Kaplan–Meier survival estimates showed that there was a significant difference in survival among patients with a cumulative PFO ≥ 7.2% and a PFO < 7.2% after cardiac surgery (log-rank P < 0.001) (Figure 2).
Our study has shown that a high PFO during different time periods after cardiac surgery might beside other factors lead to a worsened prognosis. The Sepsis Occurrence in Acutely Ill Patients study had already confirmed that a positive fluid balance was an independent factor associated with increased 60-day mortality15 and a previous study of our research group has also confirmed that fluid overload during the whole ICU stay was a risk factor for 30-day mortality.16 The ROC curves of PFO within 24 hours, PFO before and after RRT initiation, and PFO during the whole ICU stay postoperatively, were employed to predict the 90-day mortality. The results suggest that the area under the ROC for the whole ICU stay period was relatively larger (up to 0.752), with a cut-off point of 7.2%.
The PFO before RRT initiation has always been considered to be an important predictor of mortality. Much data supporting this view have come from retrospective pediatric studies in dialyzed patients. Goldstein et al17 first defined the PFO as the difference of fluid input and output volume (L) / weight (kg) *100% and found that PFO at the initial time of continuous venovenous hemofiltration in the death group of children was much higher than that in the survival group. Gillespie et al13 used the above algorithm and set a median PFO of 10% as the cut-off point, and reported that the death risk of patients with PFO over 10% (high load group) at RRT initiation was 3 times (OR = 3.02) higher than those with a PFO less than 10% (low load group). They concluded that starting RRT when the PFO was over 10% would have an adverse effect on the prognosis.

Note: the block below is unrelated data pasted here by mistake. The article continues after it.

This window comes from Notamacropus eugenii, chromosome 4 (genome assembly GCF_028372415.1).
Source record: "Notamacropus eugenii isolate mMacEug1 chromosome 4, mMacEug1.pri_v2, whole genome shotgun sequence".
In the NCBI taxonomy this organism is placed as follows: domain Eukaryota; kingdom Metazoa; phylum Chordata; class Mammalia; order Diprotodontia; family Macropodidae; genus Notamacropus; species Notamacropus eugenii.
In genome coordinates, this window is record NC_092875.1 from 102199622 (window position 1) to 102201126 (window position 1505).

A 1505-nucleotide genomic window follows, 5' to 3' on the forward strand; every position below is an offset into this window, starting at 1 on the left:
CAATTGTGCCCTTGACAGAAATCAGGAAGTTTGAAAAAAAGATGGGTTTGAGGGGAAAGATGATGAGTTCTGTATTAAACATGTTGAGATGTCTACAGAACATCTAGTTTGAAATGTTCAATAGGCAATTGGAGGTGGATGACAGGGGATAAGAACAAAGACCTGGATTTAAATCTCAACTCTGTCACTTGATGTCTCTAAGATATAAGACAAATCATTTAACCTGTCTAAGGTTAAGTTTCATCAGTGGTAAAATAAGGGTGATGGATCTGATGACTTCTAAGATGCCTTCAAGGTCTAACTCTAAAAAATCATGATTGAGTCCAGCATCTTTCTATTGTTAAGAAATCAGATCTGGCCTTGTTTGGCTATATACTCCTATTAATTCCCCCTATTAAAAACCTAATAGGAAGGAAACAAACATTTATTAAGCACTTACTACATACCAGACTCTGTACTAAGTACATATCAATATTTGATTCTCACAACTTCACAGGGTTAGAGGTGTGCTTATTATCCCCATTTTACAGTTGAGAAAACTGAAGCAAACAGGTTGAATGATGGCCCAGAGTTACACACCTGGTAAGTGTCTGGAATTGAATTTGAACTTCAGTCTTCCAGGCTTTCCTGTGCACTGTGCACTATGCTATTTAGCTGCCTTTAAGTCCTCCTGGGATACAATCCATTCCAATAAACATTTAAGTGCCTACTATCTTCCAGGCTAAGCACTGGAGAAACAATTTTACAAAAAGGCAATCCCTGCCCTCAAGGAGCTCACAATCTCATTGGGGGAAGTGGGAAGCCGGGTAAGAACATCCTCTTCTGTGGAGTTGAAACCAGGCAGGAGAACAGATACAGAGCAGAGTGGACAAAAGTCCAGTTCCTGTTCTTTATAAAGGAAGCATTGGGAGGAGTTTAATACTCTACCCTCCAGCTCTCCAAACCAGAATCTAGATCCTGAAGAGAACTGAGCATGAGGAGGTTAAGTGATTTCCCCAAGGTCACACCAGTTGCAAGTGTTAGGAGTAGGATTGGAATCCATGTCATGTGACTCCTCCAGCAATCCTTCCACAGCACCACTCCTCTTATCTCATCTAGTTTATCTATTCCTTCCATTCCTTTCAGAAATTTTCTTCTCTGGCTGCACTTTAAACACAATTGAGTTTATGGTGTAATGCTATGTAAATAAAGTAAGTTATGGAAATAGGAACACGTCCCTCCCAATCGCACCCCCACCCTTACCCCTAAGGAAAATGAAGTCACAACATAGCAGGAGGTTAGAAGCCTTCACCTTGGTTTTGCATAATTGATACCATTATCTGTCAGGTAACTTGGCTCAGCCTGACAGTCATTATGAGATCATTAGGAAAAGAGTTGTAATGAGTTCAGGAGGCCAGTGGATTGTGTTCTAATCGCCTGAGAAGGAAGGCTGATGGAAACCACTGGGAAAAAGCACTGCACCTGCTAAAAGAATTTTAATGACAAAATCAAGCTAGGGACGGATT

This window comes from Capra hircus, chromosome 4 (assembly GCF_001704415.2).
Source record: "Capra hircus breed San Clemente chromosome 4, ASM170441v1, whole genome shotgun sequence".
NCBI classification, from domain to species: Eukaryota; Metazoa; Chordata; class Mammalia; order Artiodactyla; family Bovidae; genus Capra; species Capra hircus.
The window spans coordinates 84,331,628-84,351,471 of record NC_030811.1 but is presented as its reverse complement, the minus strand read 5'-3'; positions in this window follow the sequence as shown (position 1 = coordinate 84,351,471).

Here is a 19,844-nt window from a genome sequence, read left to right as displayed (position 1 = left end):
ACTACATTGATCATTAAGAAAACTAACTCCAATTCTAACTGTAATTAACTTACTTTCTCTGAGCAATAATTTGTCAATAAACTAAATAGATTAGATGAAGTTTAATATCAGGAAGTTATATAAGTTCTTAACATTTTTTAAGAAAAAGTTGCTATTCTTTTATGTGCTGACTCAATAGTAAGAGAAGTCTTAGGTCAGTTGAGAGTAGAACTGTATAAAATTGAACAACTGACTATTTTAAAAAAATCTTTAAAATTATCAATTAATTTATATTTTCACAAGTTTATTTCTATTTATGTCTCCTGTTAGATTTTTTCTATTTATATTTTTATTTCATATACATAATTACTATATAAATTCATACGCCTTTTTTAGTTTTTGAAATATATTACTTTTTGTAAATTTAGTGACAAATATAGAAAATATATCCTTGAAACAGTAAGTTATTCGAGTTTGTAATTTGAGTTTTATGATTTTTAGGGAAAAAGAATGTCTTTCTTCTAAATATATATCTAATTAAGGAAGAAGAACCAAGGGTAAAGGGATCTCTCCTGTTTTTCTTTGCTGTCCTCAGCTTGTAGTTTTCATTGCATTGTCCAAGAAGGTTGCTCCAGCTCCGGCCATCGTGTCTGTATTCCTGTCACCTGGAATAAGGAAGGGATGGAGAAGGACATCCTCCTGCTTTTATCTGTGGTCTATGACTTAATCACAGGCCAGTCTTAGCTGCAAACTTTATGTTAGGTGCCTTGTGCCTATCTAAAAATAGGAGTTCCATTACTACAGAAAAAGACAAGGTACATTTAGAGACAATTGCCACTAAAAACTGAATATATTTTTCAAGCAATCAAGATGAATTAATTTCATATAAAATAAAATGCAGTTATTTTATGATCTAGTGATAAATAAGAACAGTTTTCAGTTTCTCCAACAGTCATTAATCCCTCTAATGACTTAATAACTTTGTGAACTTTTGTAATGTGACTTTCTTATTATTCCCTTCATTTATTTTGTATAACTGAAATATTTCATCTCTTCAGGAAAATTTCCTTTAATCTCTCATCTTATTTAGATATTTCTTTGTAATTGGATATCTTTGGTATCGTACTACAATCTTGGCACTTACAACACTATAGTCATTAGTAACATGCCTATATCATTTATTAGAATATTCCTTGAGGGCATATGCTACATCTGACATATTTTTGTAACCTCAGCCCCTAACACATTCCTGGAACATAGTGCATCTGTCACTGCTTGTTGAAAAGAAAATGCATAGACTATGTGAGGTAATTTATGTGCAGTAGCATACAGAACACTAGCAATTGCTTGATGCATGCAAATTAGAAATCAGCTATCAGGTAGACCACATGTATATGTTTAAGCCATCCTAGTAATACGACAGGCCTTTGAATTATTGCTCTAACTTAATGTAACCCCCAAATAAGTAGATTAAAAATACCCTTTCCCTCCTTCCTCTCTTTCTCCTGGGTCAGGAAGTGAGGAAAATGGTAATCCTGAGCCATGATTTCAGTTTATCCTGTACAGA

Some authors held different opinions about the definition of the cut-off point of fluid overload. Bagshaw et al5 conducted a prospective multicenter study for severe AKI patients and reported that fluid balance at RRT initiation was 3000 mL/24 hours, and 92.2% of patients were in a positive fluid balance at RRT initiation, 38.3% had a %FO ≥ 5%, and 18.1% had a %FO ≥ 10%. The mortality rose when the PFO was greater than 5% or the positive balance of fluid volume was more than 3 L/24 hours at RRT initiation.
PFO before RRT initiation is indeed a key indicator. PFO is most likely to occur in critically ill patients after cardiac surgery because fluid input would obviously be increased due to the low cardiac output. Thus, the higher cumulative liquid load before RRT initiation would indicate a severe illness status, and this may account for the higher mortality in patients with a higher fluid load before RRT initiation.6–8,18 However, in the present study, the area under the ROC curve for PFO before RRT initiation was only 0.627, which is far lower than the area under the ROC curve for PFO (area 0.752) during the whole ICU stay. We believe that PFO before RRT initiation, which seemingly did not incorporate the effect of subsequent RRT on prognosis, may not be a good indicator of outcome. The prognosis may be improved if the PFO is controlled after RRT treatment, so that the PFO during the whole ICU stay may well be a better predictor of the outcome.